These papers refer to five generations of the Lawson family, originally of Leeds and later of Nottingham. The main focus of the papers is John Lawson (1878-1969) who was brought up in Leeds and trained as a pharmaceutical chemist working at Bostock and Sons in Ashton-under-Lyne, Manchester, Hayes Cuningham and Robinson, Dublin and the Daisy Company Limited in Leeds before being asked by Jesse Boot to join Boots as a manager. Lawson moved to West Bridgford upon employment with Boots and remained in the city with his wife Faith Winifred Clokie (1880-1974) for the rest of his life, apart from a brief spell when he moved to be with his daughter in Wembley. Outside of work he was a very active Methodist, teaching in the Sunday School and was chairman of West Bridgford UDC for a number of years.
John Lawson (1845-1911), the father of John Lawson (1878-1911) was also born in Leeds. Aged 15 he joined William Cook, paperhanger as an office boy. At 18 he began travelling on behalf of the company as a salesman until he became more actively involved in his brother's carpet business in 1874. On 2 Feb. 1871 he married Sophia Parker Gardner (1842-1925), the niece and adopted daughter of Councillor Thomas Parker of Woodhouse Carr. He was also notable in Methodist affairs in Leeds.
Thomas Parker (b. 1808) was a dyer and stover in Leeds, employing 170 men and 75 boys in 1851. He was married to Sophia Law, daughter of Jesse Law and Johanna Jones and sister of Leah Law, mother of Sophia Parker Gardner. Leah Gardner died, leaving her children orphans and they were raised by Thomas Parker and his wife. He served as a Liberal councillor in Leeds, being first elected for the North West Ward in 1860.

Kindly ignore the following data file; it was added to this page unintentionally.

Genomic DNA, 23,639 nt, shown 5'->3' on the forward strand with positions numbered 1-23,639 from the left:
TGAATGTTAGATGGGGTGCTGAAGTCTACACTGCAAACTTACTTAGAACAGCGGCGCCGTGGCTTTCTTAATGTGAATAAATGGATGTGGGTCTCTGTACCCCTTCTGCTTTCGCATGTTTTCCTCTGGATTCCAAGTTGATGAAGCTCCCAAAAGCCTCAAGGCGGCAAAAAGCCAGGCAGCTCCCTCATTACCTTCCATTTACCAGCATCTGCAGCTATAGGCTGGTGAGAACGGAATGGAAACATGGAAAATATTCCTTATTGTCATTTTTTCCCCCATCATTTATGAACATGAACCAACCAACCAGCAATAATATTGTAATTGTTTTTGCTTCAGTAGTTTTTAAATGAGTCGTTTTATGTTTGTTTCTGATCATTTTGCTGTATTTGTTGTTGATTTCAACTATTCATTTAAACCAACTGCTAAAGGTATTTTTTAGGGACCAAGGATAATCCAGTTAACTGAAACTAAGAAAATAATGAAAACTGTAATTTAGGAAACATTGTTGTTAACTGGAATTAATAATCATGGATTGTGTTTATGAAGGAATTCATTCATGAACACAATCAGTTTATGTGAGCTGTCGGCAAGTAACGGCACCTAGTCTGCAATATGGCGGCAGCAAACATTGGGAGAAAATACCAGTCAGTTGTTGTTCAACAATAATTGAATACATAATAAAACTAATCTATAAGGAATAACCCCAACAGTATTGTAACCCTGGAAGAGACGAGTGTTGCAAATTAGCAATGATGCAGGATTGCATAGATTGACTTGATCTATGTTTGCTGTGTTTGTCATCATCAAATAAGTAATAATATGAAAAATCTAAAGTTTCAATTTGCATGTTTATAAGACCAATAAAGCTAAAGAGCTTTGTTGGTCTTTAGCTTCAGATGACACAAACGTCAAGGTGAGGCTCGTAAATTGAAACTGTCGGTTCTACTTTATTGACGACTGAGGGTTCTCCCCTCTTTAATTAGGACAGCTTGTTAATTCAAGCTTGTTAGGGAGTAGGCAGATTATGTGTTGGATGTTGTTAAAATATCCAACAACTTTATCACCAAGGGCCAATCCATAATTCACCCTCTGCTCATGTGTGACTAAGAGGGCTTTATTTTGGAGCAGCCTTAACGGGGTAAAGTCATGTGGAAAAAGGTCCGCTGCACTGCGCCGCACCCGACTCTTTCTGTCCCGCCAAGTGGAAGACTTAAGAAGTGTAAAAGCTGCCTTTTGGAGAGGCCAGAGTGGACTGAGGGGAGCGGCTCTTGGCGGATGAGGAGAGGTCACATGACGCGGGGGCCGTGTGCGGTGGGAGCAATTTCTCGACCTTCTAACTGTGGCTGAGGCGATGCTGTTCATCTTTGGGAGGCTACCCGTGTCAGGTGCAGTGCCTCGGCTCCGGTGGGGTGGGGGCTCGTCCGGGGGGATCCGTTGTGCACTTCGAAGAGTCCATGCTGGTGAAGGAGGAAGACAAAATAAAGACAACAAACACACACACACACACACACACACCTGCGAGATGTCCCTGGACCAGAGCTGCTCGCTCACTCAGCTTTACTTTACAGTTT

William Stockwell Lawson (1848-1923), brother of John Lawson (1845-1911) and uncle of John Lawson (1878-1969) ran a successful carpet manufacturing business in Leeds. John Lawson (1878-1969) was an executor his will.
Thomas Lawson (1822-1877) was the father of John Lawson (1845-1911) and William Stockwell Lawson. He married Sarah Stockwell of Holbeck in 1843. She had been an orphan from an early age and was brought up by her aunts (née Conyers). Thomas Lawson's brother William Benjamin Lawson fled Leeds in 1851 for New Zealand and was part of the Australian Gold Rush. Thomas Lawson worked as a Mill Manager at Patent Woollen Cloth Co.
A few papers relate to John Lawson (1780-1837), father of Thomas Lawson who was a leading Methodist in Leeds.
Faith Winifred Clokie was born in 1880, one of 11 children to Hugh McDowall Clokie and Jessie Thompson. After attending a school in Leeds she trained in art at the Leeds School of Art before becoming a teacher at Granville College, Midhurst, Sussex and in Bristol. She married John Lawson in 1908. Her father, Hugh McDowall Clokie (1835-1903) married Jessie Thompson (1841-1916) in 1866.
Hugh Lawson was born in Leeds in 1912, the second son of John Lawson (1878-1969) and moved to Nottingham in 1915 where he attended Nottingham High School and University College Nottingham, obtaining a BSc in Civil Engineering in 1932. Initial employment was in Preston, Daventry and Bromley, Kent before he returned to Nottingham to work in the City Engineers Department in 1937. In this year he married Dorothy Mallinson, daughter of a Methodist minister. After service in Gibraltar during the second world war, Lawson stood successfully as a candidate for the Common Wealth party in 1944 in Skipton. He was appointed Deputy City Engineer on Nottingham in 1948 and Surveyor, remaining in this post for 25 years. He oversaw major developments in the road network in this period and was instrumental in the Eastcroft Incinerator and District Heating Schemes in the city. After 1973 he was made Director of Leisure Services for Nottingham, retiring from the council in 1976.